KS3 Statistics Content

KS3 Statistics Content

KS4 Statistics Content

KS4 Statistics Content

Note that at GCSE, all students will be assessed on the content identified by the standard and the underlined type; more highly attaining students will develop confidence and competence with all of this content. Only the more highly attaining students will be assessed on the content identified by bold type.

Each examination board has clear GCSE specifications, all included in the Further resources section of the GCSE New Content – Resources page. Specimen and Practice Papers provide us with important clues as to how content will be assessed and thanks to the wonderful Mel Muldowney of Just Maths we can see examination questions by topic, which of course includes Statistics. These questions have been collated by Mel as the basis for a GCSE working party set up by the GLOW maths hub. (You can see more on the work of the Maths Hubs here). Whatever we are teaching, referencing the specification, any exemplification documents and also examination questions is essential in understanding how students will be assessed.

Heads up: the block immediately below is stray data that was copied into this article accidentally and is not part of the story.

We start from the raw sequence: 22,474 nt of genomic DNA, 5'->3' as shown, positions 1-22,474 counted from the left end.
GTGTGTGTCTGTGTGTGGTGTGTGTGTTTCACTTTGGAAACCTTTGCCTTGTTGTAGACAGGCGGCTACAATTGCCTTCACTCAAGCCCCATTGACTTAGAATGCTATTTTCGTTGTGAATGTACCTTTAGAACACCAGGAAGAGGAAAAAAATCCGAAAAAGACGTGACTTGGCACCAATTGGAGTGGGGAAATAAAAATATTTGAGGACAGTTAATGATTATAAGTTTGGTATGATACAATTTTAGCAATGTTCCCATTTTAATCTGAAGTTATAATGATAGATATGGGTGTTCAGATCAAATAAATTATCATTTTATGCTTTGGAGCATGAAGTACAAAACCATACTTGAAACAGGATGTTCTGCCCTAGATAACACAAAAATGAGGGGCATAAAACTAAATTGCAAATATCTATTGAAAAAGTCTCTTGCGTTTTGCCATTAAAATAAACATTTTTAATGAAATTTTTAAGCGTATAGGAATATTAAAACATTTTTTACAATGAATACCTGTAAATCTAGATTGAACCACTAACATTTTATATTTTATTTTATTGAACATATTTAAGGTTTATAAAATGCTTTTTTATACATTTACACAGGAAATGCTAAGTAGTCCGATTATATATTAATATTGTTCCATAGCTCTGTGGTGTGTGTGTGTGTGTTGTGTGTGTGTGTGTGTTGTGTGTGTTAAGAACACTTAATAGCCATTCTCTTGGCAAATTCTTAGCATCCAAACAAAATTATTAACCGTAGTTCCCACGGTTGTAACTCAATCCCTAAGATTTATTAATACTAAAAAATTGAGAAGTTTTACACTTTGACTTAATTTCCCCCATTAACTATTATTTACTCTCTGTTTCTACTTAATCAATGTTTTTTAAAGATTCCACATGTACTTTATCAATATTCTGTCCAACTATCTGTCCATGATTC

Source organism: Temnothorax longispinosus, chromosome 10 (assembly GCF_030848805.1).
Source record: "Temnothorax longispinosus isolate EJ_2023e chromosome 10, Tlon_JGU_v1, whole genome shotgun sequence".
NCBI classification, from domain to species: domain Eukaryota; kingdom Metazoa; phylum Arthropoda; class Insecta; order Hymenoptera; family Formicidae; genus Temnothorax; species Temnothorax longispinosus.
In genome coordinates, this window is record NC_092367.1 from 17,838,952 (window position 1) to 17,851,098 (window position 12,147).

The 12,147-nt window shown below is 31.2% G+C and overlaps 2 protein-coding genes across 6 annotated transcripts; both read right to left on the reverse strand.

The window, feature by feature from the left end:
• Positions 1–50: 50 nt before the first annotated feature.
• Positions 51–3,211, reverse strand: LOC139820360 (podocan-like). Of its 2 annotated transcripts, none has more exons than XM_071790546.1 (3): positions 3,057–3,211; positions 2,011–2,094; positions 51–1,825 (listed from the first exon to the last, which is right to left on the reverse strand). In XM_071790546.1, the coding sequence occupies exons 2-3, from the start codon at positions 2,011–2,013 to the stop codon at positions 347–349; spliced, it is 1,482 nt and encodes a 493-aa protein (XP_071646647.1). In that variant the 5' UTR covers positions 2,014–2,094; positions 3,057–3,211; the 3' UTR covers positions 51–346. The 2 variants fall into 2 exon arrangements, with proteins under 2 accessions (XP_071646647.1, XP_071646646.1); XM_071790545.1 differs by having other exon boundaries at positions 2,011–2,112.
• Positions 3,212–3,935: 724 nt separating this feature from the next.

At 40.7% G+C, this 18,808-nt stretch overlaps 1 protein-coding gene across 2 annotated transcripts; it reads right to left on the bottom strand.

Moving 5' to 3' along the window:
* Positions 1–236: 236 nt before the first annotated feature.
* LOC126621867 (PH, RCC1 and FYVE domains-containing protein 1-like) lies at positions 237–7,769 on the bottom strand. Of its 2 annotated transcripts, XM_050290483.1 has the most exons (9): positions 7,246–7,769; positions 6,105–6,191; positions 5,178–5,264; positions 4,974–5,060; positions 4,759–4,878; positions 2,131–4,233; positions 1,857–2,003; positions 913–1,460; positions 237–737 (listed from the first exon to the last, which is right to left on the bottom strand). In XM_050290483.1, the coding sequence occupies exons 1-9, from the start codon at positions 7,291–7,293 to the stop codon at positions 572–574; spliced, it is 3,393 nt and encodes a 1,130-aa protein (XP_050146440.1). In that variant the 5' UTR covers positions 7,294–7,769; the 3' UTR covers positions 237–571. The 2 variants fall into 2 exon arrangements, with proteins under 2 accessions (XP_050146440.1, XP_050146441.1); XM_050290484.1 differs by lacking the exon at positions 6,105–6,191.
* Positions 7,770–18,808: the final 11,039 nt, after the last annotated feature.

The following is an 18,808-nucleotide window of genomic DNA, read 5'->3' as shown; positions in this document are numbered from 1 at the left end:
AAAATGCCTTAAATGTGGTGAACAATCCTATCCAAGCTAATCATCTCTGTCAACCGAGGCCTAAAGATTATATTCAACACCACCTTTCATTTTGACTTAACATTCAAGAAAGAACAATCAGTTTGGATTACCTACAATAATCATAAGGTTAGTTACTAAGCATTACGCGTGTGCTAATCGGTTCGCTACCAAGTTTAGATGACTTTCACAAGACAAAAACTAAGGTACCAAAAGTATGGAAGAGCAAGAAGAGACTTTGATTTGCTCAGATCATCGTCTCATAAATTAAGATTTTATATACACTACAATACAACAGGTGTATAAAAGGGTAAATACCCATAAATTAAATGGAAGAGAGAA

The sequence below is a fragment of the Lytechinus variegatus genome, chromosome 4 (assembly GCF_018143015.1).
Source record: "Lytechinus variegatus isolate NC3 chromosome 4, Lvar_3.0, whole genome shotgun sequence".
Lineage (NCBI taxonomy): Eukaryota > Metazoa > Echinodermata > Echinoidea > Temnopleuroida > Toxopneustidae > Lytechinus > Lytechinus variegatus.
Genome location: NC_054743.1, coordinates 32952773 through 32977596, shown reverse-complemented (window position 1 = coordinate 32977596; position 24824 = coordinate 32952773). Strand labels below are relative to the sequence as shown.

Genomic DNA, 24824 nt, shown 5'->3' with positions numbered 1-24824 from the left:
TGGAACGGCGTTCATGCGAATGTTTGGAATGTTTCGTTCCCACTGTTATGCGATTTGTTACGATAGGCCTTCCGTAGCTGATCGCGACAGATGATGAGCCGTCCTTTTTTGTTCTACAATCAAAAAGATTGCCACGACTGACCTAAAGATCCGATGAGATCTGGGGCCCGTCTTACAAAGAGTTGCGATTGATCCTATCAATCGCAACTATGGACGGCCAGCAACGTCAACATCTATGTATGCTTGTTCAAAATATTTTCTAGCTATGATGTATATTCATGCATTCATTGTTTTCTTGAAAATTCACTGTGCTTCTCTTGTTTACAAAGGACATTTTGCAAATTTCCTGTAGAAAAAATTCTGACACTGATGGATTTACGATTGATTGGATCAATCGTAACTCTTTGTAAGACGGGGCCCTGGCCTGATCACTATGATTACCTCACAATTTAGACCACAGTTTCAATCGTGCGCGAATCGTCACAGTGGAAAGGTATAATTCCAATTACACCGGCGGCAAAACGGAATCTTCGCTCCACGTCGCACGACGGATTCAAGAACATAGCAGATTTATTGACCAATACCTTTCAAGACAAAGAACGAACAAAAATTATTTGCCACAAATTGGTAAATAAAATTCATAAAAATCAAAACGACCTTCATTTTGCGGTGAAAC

There are some changes in content for Statistics if you have been teaching the old specifications; note we have lost specific reference to the Data Handling Cycle as well as Stem and Leaf diagrams. Also missing, I see no reference to stratified sampling for example. We have gained tables and line graphs for Time Series data.

The DfE Key Changes to GCSE Maths document explains ‘No mention of statistical problem solving / data handling cycle’ by saying that it is ’embedded into other subjects such as science and geography where it is explored experimentally’. (I find the phrase no mention of statistical problem solving puzzling).

Looking for further clues on Time Series data, AQA’s Teaching Guidance states that students should be able to:

  • understand that a time series is a series of data points typically spaced over uniform time
    intervals